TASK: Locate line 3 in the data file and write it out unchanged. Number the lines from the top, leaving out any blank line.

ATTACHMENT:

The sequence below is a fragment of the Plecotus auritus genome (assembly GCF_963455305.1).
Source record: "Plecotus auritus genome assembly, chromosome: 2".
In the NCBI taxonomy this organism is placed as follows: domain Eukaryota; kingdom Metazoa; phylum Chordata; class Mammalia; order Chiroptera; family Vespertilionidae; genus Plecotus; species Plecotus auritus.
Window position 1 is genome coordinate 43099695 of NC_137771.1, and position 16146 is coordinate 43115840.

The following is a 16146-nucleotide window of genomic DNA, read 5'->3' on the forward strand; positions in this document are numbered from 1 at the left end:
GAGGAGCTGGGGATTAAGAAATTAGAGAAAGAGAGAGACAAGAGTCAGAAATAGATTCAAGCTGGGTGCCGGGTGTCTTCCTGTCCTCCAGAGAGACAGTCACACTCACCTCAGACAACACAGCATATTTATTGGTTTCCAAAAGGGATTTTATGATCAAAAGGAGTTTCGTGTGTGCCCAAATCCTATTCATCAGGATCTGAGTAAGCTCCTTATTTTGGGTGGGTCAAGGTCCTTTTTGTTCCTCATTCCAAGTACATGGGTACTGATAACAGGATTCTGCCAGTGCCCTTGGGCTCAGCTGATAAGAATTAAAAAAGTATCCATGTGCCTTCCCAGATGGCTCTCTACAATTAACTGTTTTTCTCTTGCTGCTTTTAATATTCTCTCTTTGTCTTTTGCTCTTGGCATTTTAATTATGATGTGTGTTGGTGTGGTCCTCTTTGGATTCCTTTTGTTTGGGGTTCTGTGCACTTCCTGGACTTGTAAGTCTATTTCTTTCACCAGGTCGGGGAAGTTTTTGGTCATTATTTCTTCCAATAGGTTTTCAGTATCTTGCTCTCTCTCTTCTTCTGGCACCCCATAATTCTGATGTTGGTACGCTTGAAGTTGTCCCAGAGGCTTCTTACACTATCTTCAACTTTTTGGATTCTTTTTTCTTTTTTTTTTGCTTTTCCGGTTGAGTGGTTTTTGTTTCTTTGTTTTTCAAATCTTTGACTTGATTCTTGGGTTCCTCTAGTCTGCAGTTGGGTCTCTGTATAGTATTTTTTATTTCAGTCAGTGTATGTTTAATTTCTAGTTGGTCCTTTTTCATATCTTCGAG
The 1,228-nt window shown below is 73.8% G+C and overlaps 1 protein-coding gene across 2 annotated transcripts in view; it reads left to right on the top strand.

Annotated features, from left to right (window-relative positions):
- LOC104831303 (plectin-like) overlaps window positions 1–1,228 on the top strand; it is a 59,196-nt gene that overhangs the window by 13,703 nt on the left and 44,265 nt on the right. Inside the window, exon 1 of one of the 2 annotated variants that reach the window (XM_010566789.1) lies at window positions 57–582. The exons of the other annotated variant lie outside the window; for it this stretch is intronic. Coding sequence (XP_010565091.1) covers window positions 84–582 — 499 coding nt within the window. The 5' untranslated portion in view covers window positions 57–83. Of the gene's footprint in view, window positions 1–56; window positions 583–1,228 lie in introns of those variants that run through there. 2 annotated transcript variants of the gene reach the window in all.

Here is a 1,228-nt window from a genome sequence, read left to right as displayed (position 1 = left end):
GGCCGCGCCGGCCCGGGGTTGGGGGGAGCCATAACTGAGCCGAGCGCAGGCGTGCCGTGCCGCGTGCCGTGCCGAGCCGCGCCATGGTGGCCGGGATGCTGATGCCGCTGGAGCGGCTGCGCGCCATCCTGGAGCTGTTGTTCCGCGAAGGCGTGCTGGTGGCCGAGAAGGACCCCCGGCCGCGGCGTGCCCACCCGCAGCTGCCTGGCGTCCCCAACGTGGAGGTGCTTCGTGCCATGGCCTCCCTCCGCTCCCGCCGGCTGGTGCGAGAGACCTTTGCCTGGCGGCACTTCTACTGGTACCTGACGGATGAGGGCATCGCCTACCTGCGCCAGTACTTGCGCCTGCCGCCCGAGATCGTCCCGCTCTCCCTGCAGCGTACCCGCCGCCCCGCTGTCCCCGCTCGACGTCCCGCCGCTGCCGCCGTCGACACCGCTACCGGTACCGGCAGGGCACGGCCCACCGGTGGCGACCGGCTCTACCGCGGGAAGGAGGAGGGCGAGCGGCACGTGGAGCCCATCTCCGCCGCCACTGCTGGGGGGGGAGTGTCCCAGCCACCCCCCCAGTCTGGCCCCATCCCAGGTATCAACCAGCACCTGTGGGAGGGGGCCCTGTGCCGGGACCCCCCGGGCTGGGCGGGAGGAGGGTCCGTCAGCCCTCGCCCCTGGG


In the NCBI taxonomy this organism is placed as follows: domain Eukaryota; kingdom Metazoa; phylum Chordata; class Mammalia; order Chiroptera; family Vespertilionidae; genus Plecotus; species Plecotus auritus.